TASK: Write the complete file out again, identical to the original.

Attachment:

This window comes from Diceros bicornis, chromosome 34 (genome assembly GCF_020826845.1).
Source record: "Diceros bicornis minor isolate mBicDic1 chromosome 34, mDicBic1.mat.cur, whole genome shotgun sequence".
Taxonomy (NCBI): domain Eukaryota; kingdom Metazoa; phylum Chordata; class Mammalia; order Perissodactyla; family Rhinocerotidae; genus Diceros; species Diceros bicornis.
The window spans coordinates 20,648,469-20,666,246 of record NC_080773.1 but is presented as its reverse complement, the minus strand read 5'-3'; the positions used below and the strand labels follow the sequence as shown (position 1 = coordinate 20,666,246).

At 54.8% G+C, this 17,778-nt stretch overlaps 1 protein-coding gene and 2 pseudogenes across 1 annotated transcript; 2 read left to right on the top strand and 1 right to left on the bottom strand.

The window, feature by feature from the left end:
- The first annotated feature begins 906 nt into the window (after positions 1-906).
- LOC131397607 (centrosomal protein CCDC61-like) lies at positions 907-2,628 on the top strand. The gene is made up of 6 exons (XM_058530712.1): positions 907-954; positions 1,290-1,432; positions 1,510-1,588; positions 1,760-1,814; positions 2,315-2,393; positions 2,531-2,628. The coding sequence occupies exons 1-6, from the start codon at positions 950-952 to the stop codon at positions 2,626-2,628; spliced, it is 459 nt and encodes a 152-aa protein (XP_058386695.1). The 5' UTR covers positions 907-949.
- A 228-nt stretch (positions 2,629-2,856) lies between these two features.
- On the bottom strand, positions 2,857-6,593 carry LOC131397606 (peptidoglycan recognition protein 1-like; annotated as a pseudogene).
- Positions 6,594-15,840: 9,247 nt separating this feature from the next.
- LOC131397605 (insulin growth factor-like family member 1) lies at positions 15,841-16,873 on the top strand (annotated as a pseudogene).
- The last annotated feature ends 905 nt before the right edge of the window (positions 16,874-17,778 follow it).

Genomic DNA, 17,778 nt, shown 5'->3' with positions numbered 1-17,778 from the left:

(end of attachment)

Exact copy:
This window comes from Diceros bicornis, chromosome 34 (genome assembly GCF_020826845.1).
Source record: "Diceros bicornis minor isolate mBicDic1 chromosome 34, mDicBic1.mat.cur, whole genome shotgun sequence".
Taxonomy (NCBI): domain Eukaryota; kingdom Metazoa; phylum Chordata; class Mammalia; order Perissodactyla; family Rhinocerotidae; genus Diceros; species Diceros bicornis.
The window spans coordinates 20,648,469-20,666,246 of record NC_080773.1 but is presented as its reverse complement, the minus strand read 5'-3'; the positions used below and the strand labels follow the sequence as shown (position 1 = coordinate 20,666,246).

At 54.8% G+C, this 17,778-nt stretch overlaps 1 protein-coding gene and 2 pseudogenes across 1 annotated transcript; 2 read left to right on the top strand and 1 right to left on the bottom strand.

The window, feature by feature from the left end:
- The first annotated feature begins 906 nt into the window (after positions 1-906).
- LOC131397607 (centrosomal protein CCDC61-like) lies at positions 907-2,628 on the top strand. The gene is made up of 6 exons (XM_058530712.1): positions 907-954; positions 1,290-1,432; positions 1,510-1,588; positions 1,760-1,814; positions 2,315-2,393; positions 2,531-2,628. The coding sequence occupies exons 1-6, from the start codon at positions 950-952 to the stop codon at positions 2,626-2,628; spliced, it is 459 nt and encodes a 152-aa protein (XP_058386695.1). The 5' UTR covers positions 907-949.
- A 228-nt stretch (positions 2,629-2,856) lies between these two features.
- On the bottom strand, positions 2,857-6,593 carry LOC131397606 (peptidoglycan recognition protein 1-like; annotated as a pseudogene).
- Positions 6,594-15,840: 9,247 nt separating this feature from the next.
- LOC131397605 (insulin growth factor-like family member 1) lies at positions 15,841-16,873 on the top strand (annotated as a pseudogene).
- The last annotated feature ends 905 nt before the right edge of the window (positions 16,874-17,778 follow it).

Genomic DNA, 17,778 nt, shown 5'->3' with positions numbered 1-17,778 from the left: